If your pup already has a name, you always have the option of changing it to something you like or a name you think suits your pet’s personality better.

6 Tips for Choosing a Great Dog Name

Here are a few tips for choosing a good name and helping your dog get accustomed to their new identity:

1. Avoid dog names that sound like obedience cues.

For example, Bo sounds like “no,” and Ray can sound like “stay.”

Obedience cues should be very recognizable and separate from your dog’s name, so choose a dog name that doesn’t rhyme with a common command.

2. Avoid names that are the same as those of friends or people in your household.

If you choose your husband’s name, your dog will get pretty confused when he is told to empty the dishwasher!

3. Short, 1- or 2-syllable words are often easily recognizable by your dog.

So if you want to speed up the time in which your dog learns their name, choose something simple like Bear or Brody.

4. Consider the sound of the letters.

Hard vowels (e, a, i , y) and consonants (d, t, k, b) are easier for a dog to hear than are soft vowels and consonants. Therefore, Toby may be more recognizable than Florin.

5. Choose a dog name you won’t mind saying in public.

If you choose an inappropriate or embarrassing name for your dog, you may not want to say it in a crowd of people.

6. Consider waiting 1–2 weeks before deciding on a name for your dog.

Let’s say you discover during this time that your new pup is a sweet, timid little Princess. If you had decided early on to call her a more masculine name like Harley, it wouldn’t have suited her well.

Want more inspiration? Click the dog names below to learn more about each one:

How to Get Your Puppy Used to Their Name

If this the first time your dog has had a name, it may take a while for them to learn their identity.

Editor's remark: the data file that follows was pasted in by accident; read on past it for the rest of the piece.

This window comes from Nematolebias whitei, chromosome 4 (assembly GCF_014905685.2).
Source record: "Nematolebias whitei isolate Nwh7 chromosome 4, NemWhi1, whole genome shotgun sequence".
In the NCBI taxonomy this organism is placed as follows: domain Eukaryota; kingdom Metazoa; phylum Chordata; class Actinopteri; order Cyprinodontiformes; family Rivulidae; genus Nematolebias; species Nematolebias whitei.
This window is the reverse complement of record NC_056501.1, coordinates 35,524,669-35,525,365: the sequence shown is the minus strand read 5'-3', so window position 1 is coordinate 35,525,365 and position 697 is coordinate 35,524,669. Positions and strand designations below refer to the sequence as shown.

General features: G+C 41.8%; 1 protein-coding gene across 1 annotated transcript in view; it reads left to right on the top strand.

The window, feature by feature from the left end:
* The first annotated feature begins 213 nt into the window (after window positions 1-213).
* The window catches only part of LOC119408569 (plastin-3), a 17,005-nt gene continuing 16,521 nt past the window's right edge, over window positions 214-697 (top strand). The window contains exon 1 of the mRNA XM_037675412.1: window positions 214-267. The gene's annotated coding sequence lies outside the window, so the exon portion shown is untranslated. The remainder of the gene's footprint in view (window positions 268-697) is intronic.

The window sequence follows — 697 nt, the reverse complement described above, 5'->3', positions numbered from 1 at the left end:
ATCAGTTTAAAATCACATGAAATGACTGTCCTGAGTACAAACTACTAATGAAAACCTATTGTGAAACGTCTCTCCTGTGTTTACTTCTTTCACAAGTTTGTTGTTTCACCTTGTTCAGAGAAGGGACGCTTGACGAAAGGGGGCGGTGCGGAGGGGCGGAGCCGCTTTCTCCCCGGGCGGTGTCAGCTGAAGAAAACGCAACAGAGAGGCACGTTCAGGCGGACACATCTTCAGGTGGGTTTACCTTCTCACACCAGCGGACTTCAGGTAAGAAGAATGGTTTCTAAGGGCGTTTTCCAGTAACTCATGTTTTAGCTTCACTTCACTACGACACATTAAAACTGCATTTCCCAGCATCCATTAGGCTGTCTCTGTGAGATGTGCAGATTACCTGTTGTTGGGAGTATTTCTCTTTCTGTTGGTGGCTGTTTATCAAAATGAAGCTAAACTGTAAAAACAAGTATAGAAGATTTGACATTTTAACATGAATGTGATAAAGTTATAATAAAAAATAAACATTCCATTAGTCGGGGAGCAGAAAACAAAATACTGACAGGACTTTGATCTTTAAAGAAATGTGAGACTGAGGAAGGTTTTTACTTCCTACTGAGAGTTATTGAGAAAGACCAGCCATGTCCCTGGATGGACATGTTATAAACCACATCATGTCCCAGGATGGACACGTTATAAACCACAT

Here’s how to train a puppy to know their name:

  • Start by using the name in general situations, but don’t say it excessively.
  • Next, have your dog sit or stand in front of you. Say the name, and when the dog looks at you, give them a high-value reward like a good treat or toy immediately after they give you their attention.

How to Get a Dog Used to a Brand-New Name

Sometimes people don’t like their dog’s name but they don’t want to change it because the dog already knows it. But it’s never too late to change your dog’s name.

With the right type of training, it can be easy to teach a dog to respond to a new name.

Here’s how to train a dog to recognize a different name:

  • Begin by saying the new name right before the old one.
  • For example, if the old name was Fluffy but you want to change it to Thor, combine them into FluffyThor. Your pet will get used to the new ending of the name, and eventually you can drop Fluffy from the beginning.
  • When your dog focuses on you, remember to reward heavily because they are learning something new.
  • After a couple of weeks, drop the old name and just say the new one.

If you have been doing the exercise correctly, the dog should respond to the new name — keep rewarding graciously when this happens.

Cats may be a little harder to get to respond to a new name. Photo: jamesvaughan

One Note About Changing an Older Pet's Name

An important element to consider when deciding whether to change a newly adopted pet’s name is their mental health. Shelter/rescue pets who come from stressful environments may need the stability of their old name to help them adapt to a new home.

Likewise, if an animal has an anxious personality, it may be wise to forgo changing their name until they settle in.

What About Cat Names?

Many of the same tips above apply to cats as well, particularly ending the name in a “y” or long “eee” sound.